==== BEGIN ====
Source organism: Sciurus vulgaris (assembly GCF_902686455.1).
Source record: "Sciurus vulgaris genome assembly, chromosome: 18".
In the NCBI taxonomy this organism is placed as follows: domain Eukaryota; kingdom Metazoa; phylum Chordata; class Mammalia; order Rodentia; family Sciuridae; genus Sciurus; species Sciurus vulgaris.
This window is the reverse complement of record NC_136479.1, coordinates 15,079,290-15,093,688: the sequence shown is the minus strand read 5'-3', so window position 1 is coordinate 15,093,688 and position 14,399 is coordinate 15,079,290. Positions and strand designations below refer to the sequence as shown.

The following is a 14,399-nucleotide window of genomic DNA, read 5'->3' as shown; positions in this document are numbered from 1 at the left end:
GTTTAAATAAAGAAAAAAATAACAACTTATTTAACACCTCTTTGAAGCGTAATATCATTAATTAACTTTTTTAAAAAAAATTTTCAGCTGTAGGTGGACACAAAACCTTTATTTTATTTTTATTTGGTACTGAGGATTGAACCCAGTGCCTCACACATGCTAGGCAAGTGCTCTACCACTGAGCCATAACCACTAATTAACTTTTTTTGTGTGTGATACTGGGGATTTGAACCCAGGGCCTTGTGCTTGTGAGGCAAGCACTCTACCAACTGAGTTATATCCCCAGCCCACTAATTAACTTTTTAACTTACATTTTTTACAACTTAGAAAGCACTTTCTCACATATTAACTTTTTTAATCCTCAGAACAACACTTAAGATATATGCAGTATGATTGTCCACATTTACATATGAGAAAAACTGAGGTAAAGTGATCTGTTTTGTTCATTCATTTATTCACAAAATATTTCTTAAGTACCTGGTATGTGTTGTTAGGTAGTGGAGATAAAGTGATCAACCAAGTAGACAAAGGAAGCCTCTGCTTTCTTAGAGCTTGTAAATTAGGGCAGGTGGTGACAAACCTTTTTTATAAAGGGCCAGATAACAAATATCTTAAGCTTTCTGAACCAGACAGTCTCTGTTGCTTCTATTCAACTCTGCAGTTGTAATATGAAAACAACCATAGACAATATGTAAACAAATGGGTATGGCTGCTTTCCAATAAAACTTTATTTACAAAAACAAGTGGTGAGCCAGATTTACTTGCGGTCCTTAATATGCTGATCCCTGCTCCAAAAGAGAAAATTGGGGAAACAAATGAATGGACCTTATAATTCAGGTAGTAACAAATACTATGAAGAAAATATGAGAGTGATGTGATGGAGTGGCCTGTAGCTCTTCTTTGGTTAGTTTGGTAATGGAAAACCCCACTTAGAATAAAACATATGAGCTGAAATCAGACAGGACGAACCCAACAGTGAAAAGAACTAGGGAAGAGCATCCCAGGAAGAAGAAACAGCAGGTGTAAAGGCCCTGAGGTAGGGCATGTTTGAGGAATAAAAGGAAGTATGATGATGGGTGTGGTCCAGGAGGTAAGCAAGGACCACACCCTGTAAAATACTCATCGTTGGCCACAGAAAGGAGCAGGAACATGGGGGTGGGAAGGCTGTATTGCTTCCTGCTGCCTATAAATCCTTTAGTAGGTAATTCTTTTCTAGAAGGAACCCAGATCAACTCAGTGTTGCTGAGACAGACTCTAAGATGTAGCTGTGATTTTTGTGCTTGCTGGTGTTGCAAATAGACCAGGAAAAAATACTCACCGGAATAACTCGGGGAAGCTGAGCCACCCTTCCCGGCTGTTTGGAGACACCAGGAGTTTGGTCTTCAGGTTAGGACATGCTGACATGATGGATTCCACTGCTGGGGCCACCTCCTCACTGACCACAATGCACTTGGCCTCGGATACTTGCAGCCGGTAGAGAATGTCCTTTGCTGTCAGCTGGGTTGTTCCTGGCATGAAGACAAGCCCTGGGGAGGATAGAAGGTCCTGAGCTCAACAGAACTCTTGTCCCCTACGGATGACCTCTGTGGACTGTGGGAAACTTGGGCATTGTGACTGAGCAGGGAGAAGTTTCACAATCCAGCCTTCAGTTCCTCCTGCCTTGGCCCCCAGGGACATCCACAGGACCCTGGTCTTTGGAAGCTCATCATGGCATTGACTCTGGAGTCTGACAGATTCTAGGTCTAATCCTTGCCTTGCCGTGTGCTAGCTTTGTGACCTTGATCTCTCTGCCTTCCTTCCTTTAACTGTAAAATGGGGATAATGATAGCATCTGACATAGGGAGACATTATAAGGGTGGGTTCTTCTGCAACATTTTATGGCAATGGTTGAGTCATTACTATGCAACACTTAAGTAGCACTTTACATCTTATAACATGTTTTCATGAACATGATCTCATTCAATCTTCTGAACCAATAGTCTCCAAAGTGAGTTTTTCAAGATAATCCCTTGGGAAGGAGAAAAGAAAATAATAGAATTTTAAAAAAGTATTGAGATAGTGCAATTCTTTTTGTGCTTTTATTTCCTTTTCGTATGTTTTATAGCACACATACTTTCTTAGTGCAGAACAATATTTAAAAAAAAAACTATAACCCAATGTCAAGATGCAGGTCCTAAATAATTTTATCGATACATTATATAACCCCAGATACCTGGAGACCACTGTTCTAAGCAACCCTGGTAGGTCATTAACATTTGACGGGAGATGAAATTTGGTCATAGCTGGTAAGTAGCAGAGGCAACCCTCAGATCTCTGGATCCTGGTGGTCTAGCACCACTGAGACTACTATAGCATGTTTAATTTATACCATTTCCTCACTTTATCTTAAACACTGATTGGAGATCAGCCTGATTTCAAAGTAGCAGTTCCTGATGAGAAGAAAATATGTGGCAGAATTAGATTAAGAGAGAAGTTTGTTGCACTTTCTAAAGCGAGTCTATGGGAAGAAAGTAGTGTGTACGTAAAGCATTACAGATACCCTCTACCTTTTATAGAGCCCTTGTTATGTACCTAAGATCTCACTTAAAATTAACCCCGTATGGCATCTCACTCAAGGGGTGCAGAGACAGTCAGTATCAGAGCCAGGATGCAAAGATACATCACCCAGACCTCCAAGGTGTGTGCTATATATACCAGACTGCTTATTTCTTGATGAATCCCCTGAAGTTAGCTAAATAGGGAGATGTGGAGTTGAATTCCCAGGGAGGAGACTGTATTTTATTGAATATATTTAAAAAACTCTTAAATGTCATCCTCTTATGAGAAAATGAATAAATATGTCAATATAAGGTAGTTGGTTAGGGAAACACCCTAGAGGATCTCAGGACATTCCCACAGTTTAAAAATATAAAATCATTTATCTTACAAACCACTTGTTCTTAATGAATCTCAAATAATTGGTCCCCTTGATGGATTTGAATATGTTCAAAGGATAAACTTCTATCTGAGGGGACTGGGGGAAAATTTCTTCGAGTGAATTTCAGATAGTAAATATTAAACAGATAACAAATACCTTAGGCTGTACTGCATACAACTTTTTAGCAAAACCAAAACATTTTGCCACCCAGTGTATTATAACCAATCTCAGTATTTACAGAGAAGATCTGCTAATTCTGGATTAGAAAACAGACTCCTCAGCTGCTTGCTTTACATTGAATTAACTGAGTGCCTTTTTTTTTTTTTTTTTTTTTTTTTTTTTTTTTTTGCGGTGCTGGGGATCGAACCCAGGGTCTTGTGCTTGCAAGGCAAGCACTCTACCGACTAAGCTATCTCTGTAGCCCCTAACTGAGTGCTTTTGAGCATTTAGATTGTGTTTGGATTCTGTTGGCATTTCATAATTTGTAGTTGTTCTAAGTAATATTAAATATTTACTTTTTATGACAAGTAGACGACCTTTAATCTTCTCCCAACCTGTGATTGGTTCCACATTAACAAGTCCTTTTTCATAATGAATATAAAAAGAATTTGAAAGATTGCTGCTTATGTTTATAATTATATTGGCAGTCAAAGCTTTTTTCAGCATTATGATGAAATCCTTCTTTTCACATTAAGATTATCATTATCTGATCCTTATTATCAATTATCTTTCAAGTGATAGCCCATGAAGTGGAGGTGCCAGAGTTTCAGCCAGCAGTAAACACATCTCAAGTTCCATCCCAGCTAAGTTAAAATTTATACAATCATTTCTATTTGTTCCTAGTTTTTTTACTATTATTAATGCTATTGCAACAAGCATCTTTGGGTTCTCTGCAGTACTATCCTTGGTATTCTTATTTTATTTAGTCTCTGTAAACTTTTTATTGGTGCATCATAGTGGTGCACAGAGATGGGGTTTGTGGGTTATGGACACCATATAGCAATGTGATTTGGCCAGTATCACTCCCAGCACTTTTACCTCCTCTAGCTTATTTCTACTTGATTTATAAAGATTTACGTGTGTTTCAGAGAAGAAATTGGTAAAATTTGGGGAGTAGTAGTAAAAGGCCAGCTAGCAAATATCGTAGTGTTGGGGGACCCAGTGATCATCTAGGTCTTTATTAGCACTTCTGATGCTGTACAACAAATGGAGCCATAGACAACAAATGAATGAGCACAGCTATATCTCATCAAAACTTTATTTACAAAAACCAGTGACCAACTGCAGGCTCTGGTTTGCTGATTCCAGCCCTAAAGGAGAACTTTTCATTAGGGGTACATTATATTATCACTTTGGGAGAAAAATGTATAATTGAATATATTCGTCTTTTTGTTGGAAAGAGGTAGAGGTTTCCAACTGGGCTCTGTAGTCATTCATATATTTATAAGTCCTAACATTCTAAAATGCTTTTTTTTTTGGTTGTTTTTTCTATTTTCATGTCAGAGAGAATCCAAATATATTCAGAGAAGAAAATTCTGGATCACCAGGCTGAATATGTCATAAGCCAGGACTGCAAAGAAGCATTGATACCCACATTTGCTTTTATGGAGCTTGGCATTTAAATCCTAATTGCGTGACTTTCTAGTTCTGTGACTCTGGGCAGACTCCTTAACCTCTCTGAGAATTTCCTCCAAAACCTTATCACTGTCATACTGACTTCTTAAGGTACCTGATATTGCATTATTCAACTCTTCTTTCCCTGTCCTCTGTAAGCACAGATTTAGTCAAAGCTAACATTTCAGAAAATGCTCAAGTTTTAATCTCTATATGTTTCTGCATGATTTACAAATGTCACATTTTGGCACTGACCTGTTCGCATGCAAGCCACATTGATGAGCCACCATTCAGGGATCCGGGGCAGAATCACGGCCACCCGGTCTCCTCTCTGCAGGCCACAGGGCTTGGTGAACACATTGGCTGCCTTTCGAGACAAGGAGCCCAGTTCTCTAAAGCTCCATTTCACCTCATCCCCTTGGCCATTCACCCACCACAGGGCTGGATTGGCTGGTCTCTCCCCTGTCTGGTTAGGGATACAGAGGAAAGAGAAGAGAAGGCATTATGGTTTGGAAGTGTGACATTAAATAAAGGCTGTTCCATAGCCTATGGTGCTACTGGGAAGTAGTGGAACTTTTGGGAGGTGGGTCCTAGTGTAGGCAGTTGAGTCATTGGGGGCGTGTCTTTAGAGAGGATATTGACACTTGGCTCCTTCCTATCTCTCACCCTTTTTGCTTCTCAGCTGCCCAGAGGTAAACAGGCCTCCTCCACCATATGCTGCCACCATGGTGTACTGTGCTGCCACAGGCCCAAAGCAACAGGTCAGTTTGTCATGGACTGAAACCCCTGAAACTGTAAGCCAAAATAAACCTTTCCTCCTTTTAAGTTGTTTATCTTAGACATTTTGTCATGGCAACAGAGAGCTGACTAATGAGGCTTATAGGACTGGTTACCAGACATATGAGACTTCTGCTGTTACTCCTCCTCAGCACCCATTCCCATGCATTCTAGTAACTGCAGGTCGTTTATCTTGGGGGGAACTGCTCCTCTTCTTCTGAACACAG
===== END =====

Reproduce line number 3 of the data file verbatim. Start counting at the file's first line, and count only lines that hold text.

In the NCBI taxonomy this organism is placed as follows: domain Eukaryota; kingdom Metazoa; phylum Chordata; class Mammalia; order Rodentia; family Sciuridae; genus Sciurus; species Sciurus vulgaris.